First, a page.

Towns and villages at the Reykjanes Peninsula

The Reykjanes peninsula has five towns, all placed by the shore as each one is a former fishing town and at least two still are. The Reykjanes Peninsula is probably one of the places in Iceland most people visit as it is the home of the international airport and probably the place where most people pick up their rent a car or meet their tour guides. This area is in many ways different from the rest of the country. Tourism has always been a large part of the community since the International airport is located on the Reykjanes peninsula right by Keflavík (Reykjanesbær).  Together all of the towns and villages have convenient accommodations, camping sites, gas stations, convenience stores, restaurants or cafés, swimming pools and some form of recreational activity, museums, and adventure tours.  The Reykjanes Peninsula also offers spectacular sights and natural wonders and is one of the most interesting parts of Iceland with its lava, hot springs and of course the famous Blue Lagoon.

  • The church at Garður village
    Garður village by on the tip of the Reykjanes Peninsula is a wonderful place to visit if you plan to travel to Iceland.  Located right by the International airport access is easy.  On the town's website, Garður makes the claim that the area and land where the village is today is mentioned in the Icelandic book of settlements. Aparently Ingólfur Arnarson, the first settler in Iceland, gave his cousin, Steinunni gömlu, an area "south by the sea".  Similar to its neighbors and other municipals in Reykjanes Peninsula, Garður developed from a cluster of fishing farms to a fishing village beginning in the second half of the nineteenth century and into the twentieth century. The distance from...
  • Grindavík is a town in the Reykjanes peninsula in Iceland
    As a municipal, Grindavík located at Reykjanes Peninsula is one of the most interesting towns on the Icelandic coastline.  Interesting from the point of view of being a typical Icelandic fishing town and it is one of few towns in Iceland which survived the fishing quota system, created by the Icelandic government in 1990. A quota system that hit many fishing towns hard.   In recent decades, the fishing industry in Grindavík has grown and thrived in sharp contrast to most former fishing towns along the coastline.  One of the most active fishing towns in Iceland Grindavík has many large and small fishing vessels and is one of the most important fishing harbors in Iceland.  The harbor is one...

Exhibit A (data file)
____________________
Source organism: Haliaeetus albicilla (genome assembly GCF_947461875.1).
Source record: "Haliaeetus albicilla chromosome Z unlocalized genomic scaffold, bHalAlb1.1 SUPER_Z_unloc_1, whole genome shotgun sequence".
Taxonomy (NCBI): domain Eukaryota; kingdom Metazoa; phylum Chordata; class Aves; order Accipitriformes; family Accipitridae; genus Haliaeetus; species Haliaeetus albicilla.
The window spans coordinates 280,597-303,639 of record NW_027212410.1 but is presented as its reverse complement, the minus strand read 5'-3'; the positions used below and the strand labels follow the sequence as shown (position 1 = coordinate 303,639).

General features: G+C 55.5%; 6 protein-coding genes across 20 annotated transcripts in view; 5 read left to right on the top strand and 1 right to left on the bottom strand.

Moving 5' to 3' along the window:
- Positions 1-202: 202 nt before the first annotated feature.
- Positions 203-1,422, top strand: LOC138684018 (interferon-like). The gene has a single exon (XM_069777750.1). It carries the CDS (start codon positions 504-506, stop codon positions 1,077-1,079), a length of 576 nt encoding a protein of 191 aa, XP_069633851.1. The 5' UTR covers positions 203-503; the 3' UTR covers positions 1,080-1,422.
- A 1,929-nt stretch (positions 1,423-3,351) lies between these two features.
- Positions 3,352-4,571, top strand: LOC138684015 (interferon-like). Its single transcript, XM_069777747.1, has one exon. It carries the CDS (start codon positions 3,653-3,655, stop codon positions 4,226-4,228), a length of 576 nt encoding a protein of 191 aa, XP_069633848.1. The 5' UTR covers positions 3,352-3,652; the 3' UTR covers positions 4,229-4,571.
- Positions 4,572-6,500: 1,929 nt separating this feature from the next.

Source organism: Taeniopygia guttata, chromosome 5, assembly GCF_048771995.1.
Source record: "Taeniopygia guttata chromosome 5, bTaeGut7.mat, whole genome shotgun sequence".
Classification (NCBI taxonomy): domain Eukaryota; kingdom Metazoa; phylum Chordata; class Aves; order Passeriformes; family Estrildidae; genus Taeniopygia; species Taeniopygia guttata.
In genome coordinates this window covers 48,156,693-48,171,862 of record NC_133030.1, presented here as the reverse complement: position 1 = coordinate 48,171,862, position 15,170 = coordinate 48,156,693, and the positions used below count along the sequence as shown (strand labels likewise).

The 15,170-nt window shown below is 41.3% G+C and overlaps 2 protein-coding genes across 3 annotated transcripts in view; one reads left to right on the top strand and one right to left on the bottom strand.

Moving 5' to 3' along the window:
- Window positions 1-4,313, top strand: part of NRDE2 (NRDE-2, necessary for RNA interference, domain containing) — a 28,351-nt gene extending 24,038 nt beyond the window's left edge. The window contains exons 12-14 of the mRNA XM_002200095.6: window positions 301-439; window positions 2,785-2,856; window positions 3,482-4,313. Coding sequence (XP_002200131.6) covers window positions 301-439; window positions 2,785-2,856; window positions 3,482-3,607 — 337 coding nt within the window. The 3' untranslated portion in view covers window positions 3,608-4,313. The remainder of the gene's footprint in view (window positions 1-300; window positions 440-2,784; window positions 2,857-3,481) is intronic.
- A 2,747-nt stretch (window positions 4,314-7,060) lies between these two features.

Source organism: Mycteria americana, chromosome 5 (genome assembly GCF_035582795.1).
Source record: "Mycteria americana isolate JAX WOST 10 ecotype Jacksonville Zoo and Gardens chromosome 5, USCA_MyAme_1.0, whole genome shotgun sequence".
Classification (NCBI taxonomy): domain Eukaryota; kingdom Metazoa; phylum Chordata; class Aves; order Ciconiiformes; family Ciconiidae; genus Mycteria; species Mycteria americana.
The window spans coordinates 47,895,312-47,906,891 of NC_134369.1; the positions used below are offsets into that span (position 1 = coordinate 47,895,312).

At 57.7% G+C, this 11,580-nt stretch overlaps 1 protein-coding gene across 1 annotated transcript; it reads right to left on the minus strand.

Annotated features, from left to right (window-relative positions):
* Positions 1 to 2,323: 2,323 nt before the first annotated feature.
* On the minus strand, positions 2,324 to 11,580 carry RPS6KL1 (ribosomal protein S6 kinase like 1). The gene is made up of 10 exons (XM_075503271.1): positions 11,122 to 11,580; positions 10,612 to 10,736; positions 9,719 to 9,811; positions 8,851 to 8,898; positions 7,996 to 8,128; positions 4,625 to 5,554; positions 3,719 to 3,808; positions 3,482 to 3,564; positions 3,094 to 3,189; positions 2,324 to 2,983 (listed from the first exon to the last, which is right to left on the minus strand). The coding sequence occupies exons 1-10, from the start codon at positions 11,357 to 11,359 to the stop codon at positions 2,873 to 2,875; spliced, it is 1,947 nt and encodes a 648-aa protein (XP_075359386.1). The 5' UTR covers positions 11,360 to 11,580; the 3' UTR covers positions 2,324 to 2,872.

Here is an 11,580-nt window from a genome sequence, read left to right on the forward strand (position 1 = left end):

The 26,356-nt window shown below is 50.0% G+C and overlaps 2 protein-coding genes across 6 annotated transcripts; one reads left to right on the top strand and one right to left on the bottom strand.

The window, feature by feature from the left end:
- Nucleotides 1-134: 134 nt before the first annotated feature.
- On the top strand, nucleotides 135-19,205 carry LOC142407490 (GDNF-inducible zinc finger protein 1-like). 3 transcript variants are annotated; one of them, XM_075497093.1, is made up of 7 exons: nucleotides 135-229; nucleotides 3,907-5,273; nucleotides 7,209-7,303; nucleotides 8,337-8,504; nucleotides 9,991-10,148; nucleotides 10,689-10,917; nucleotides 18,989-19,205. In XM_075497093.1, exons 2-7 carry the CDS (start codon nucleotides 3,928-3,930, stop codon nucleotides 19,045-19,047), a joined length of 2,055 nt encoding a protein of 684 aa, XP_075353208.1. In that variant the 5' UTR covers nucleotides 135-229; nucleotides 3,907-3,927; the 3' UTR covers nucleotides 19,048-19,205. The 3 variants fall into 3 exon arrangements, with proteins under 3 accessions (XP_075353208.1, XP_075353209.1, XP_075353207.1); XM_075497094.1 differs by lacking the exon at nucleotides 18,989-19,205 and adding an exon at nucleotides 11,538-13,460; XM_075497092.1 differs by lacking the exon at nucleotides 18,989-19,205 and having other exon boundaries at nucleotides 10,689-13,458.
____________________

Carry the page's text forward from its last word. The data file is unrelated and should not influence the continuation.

• Reykjanesbær is the center town in the Reykjanes Peninsula in Iceland
    Reykjanesbær or Keflavík town is the main home town of the International Airport in Iceland and is also part of the Reykjanes Peninsula drive.  Originally, Keflavik was a typical fishing farm and a fishing town from early on throughout the first half of the twentieth century.  The town had a small harbor and a fish processing plant that was the livelihood of the residents. During World War II, the United States Army built a naval base for Iceland’s defense and to secure the northern Atlantic route.   The Army also built an airfield, which later became Iceland’s international airport. The military base was in operation until September 2006.  During that time, thousands of U.S. soldiers lived...
  • The oldes house in Sandgerði town in Iceland
    Like, many small towns and villages by the coastline in Iceland, Sandgerði owes its existences to rich fishing grounds just off the coast.  Most of those towns are fairly new, in a historical sense, and rarely trace their history farther back than to the late nineteenth century.  Up until that time, Iceland was mostly an agricultural society, and towns like Sandgerði consisted of a cluster of fishing farms that formed a fishing post by the seaside. Sandgerði started its fishing venture with motorboats Sandgerði began to develop as a fishing village in the second half of the nineteenth century when motorboats took over the rowing boats.  At that time, a new breed of Icelandic entrepreneurs...
  • Street view at Vogar is a village.
    Although Iceland was an agricultural society throughout history, some areas around the coastline were fishing communities that consisted of fishing farms and fishing posts. This reason was mostly due to a short distance to large and generous fishing grounds and lack of fertile land.  Some of these clusters of fishing farms also had trading posts where they traded stockfish for commodities.   The town of Vogar on the Reykjanes peninsula located between Reykjavík and the International airport in Keflavík is such a place. A fishing village  Even though the town's land area is quite large, it doesn’t have many economic advantages in an agricultural sense since the land consists mostly of lava...